According to the lawsuit, Taylor had no criminal history for drugs or violence. WLKY can confirm that is correct for Jefferson County. Officers with LMPD’s criminal interdiction unit obtained a search warrant for Taylor’s apartment as part of a larger narcotics investigation on March 12. Taylor was one of three people named in the warrant, along with Jamarcus Glover and Adrian Walker. Officers requested a “no-knock entry” on the warrant, meaning they would not have to identify themselves as police before entering the residence. But at a press conference the day Taylor died, LMPD said officers had knocked and identified themselves before entering [a claim refuted by witnesses]. The three officers were not wearing body cameras at the time of the search, which may have provided clarity about whether or not they identified themselves as police before entering the apartment. 

Kenneth Walker was Breonna Taylor’s boyfriend and was in her apartment the night of the search. According to the lawsuit filed by Taylor’s family, Walker was licensed to carry a firearm and kept guns in the home for protection. The lawsuit filed by Taylor’s family against the three officers involved claims that because the officers did not identify themselves as police, Walker believed them to be intruders and was shooting in self-defense. 

“Do African-Americans have a right to the Second Amendment? Doesn’t he have the right to stand his ground against people who he believes are burglarizing his home?” said Crump. Walker’s attorney Rob Eggert said in a statement, “Mr. Walker is completely innocent. He was not named on the warrant. There were no drugs in the apartment. The commonwealth should dismiss the case and not prosecute him just to protect police.”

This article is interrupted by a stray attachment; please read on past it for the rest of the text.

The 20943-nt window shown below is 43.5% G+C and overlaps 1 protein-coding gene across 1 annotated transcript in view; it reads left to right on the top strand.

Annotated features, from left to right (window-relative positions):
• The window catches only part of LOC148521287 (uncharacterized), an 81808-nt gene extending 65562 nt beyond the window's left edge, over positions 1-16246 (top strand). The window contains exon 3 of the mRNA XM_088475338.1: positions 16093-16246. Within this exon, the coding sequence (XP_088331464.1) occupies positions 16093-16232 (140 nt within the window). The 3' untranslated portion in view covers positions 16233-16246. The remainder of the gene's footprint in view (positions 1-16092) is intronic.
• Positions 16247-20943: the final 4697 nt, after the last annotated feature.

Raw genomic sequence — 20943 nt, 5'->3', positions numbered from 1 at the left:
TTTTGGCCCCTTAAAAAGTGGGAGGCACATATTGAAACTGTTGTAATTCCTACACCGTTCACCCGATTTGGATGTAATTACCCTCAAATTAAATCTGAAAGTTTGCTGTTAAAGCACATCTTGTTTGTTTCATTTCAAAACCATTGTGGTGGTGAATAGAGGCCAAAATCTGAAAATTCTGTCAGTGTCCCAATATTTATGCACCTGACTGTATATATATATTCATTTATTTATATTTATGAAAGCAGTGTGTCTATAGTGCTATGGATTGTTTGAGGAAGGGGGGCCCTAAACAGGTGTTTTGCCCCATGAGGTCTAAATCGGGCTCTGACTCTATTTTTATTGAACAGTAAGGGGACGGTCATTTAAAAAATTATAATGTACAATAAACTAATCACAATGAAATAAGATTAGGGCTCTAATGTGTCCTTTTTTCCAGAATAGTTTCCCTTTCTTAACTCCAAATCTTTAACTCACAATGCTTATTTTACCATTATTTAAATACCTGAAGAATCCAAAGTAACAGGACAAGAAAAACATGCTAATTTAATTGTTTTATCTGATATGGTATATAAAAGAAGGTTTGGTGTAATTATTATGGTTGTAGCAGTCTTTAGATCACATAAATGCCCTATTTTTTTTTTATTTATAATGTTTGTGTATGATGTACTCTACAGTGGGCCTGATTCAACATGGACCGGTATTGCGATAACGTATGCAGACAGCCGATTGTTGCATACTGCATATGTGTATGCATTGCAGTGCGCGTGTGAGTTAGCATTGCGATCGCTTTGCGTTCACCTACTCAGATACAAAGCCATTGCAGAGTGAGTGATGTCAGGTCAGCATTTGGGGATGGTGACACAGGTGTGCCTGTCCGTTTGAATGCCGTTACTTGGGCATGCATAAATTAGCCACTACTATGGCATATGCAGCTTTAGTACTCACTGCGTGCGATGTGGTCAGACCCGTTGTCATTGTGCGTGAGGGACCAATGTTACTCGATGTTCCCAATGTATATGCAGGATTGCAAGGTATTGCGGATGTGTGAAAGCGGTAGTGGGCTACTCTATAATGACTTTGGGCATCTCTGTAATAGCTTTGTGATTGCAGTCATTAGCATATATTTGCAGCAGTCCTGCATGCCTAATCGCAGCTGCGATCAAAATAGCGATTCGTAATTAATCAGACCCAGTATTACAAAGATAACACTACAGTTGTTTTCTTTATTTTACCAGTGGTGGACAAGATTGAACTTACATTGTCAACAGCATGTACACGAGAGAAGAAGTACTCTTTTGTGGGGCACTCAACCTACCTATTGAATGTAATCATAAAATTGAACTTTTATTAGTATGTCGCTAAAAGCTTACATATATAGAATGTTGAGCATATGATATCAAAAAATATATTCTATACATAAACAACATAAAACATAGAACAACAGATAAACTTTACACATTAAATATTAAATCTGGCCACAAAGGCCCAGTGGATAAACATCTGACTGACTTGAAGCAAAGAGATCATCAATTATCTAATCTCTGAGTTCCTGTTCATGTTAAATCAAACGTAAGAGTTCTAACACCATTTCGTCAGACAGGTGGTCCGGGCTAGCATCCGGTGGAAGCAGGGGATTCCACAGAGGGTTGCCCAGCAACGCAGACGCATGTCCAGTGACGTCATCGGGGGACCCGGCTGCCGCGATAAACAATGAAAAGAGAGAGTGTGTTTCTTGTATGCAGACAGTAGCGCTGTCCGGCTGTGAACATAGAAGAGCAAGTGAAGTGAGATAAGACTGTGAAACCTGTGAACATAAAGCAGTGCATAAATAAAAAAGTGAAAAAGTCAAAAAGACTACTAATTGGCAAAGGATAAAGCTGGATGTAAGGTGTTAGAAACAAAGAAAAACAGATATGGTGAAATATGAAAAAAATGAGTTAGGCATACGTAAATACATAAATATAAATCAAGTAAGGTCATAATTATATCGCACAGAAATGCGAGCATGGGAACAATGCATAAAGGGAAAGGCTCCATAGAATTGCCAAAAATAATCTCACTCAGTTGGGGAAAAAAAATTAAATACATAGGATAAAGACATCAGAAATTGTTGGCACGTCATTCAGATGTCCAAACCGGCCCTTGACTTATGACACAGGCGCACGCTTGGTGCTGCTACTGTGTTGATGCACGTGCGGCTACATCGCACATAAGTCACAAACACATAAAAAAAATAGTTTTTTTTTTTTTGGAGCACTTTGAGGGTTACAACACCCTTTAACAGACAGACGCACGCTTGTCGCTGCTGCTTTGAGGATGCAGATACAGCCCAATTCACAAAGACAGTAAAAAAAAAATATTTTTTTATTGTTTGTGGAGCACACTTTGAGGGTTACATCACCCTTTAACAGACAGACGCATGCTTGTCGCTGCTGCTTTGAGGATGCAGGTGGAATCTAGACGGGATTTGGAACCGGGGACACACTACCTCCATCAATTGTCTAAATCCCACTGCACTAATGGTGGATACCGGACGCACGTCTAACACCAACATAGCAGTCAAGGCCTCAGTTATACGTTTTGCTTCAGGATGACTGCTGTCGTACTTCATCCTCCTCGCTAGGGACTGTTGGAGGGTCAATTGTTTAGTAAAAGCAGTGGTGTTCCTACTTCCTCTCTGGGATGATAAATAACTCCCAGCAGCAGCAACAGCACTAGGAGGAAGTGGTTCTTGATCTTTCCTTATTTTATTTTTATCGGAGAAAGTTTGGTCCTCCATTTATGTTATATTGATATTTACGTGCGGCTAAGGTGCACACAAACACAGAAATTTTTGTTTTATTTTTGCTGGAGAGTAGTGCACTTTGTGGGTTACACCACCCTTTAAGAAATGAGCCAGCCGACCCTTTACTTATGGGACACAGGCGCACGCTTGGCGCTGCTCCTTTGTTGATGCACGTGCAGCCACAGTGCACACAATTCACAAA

From what has been reported — and I have read several different accounts to date — something went horribly wrong here. An innocent woman with no prior offenses, an EMT and a part-time nurse, is shot eight times in her own apartment. No drugs were found in her legal residence. Her very own boyfriend, who, to my knowledge, does not a criminal record, was not named on the warrant, and fired back, as a legal gun owner with a firearm, against plain-clothed individuals who used a battering ram to burst into a legal residence.

There should be no charges of attempted murder against Kenneth Walker who acted in self-defense. Also, it would not have been too much of a burden to don body cameras right before entering the legal residence of a woman who had no prior record of criminal activity.

The bottom line to this case is that an innocent woman is dead, shot eight times in the middle of the night, in her own residence. There was no evidence of drugs. She was there with her boyfriend, who did what any honorable man would do, defend his woman, as a law-abiding, legal gun owner. I do not know about the other men who were listed on the warrant: Jamarcus Glover was arrested at 2:43 am, and Adrian Walker was not in custody.

Breonna Taylor is dead, and there appears to be no reason why. Going back to the original premise of my assessment. If individuals in plain clothes came and knocked in your door in the middle of the night what would you do? Gary J. Willis is dead under almost the same circumstance. I know that I would arm myself and defend my wife Angela and our household.

Our men and women of the Thin Blue Line are out there every day to serve and protect us. But sometimes a few things go wrong, and in this case, very, very wrong. Sadly, a young woman — just a year younger than my oldest daughter, Aubrey — lost her life, and the evidence says it was for no apparent reason. The charges against Kenneth Walker, a legal, law-abiding citizen, defending those he loved, should be dropped.

That, ladies and gents, is indeed FUBAR.